ORAL EXAM GUIDELINES (2021S)
The oral exam will be 25 minutes long and carried out via Zoom. There will normally be three examiners, all of whom are either professors or demonstrators in the course, and at least one will be a professor. We will ask you specific questions about two of the three experiments you have done. You choose the first experiment to discuss; we choose the second. You will not be told beforehand which experiment we will choose, so you must be prepared to talk about all three of them. You may not ask not to talk about a certain experiment, but let the examiners know if there were unusual problems out of your control, e.g. you had to switch experiments suddenly because the apparatus broke.
If there are technical difficulties, don't panic. We can reschedule to a later time.
Your exam will normally be rescheduled if you are more than 5 minutes late.
If at any point during the exam you feel you need a short pause, don't hesitate to ask. The examiners all understand that these exams can be stressful. You may want to have some water/tea/coffee/… handy in case your mouth gets dry.
Don't be afraid to answer “I don't know” to some questions, and don't worry if you struggle with some questions. Oral exams are very dynamic with examiners adjusting their questions to explore what you know; even the very best student is likely to be asked one or more questions that they can't answer.
Have Your Notebooks Available
Don’t forget to have your notebooks available; you may refer to them, and you may want to hold them up to the camera at times to show us something, e.g. a data plot. In preparation for the exam, you may wish to go through your notebooks and add certain notes or flags to help you quickly find the most important details.
If you have a pdf of your notebook available and open, we will allow screen sharing to view the notebook, but don't depend on that. Have your paper notebook at hand as well.
Have Something to Write-on
At in-person Oral Exams, students are often asked to use the blackboard. For this year's remote Oral exams, we must depend more on your verbal answers and descriptions, but you should have a pad of paper and a pen/pencil that can draw a thick dark line in case the examiners ask you to sketch something that you can hold up to the camera. If you happen to be in front of a blackboard/whiteboard, or a suitable app on your computer that you can screen share, you can use that, but we only expect you to have the pad and dark pen.
Discussion and Questions
Discussion during the oral exam is wide ranging, and may include questions about basic physics, equipment, methods, analysis, results and uncertainties. We do not ask for deep understanding of theory, but you should be familiar with the basic physics, e.g. as is often discussed in Introduction or Theory sections of the experiment write-ups.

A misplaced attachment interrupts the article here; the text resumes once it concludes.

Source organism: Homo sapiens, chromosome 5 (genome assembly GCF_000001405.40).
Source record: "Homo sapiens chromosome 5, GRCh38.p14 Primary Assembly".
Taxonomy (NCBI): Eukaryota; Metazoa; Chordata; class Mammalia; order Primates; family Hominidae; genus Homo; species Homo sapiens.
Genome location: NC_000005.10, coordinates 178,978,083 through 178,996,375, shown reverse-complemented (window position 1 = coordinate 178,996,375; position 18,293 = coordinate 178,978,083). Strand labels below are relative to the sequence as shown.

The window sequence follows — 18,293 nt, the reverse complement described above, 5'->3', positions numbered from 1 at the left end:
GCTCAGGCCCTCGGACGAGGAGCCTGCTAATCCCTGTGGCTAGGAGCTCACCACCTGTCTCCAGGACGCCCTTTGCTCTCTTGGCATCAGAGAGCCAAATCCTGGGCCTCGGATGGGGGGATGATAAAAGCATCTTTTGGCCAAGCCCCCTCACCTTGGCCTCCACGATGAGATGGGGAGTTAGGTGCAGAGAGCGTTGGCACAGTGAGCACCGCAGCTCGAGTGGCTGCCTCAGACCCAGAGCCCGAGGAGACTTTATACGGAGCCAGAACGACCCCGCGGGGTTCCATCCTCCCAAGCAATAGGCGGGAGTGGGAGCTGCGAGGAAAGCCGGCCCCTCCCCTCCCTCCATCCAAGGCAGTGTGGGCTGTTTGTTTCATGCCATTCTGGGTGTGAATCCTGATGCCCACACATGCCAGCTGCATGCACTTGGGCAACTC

Here are some examples of what you might be asked (but far from an exclusive list):
- The first question on an experiment is often something like:
- - What was the point of the experiment? or
- - What is XXX? (Where “XXX” is in the name of the experiment, e.g. Compton Scattering, or NMR or …
- Can you sketch and describe the relevant apparatus?
- - Because it is harder to sketch via Zoom, it will be easier if you can show us an existing sketch/photo in your notebook.
- What does this instrument, e.g. a lock-in amplifier, do?
- How was the measurement done?
- Can you explain this table or graph?
- - It is best to have some sample table/plots available in your notebook to show.
- - To keep things simple and on track, you will normally be able to share your screen, so you need to have anything you may want to show already in your notebook or printed out.
- What number or numbers did you actually measure?
- What were the uncertainties in your final measurements, and where did these uncertainties come from?
- Are your data/results consistent with your physics model?
- The last question on an experiment may be something like:
- - What was the greatest challenge in doing this experiment? or
- - What did you learn from this experiment?
Keep in mind that it is possible that none of the examiners will be an expert on a particular experiment under discussion. Your explanations should be clear and thorough enough so that a non-expert with a general physics background can understand what you are talking about.
Stay on time
Timing during the exam is critical and we must stay on schedule. Please do not be offended if we interrupt during the exam. We stick to the schedule, so we may sometimes seem abrupt.
When the exam is over, you will be asked to leave the meeting so that the examiners may discuss your performance. Marks are first determined independently by each examiner; your final mark is calculated as the average of the three individual marks. When all the oral exams are complete, the course coordinator checks all the marks to ensure that marking is consistent for all the different panels of examiners.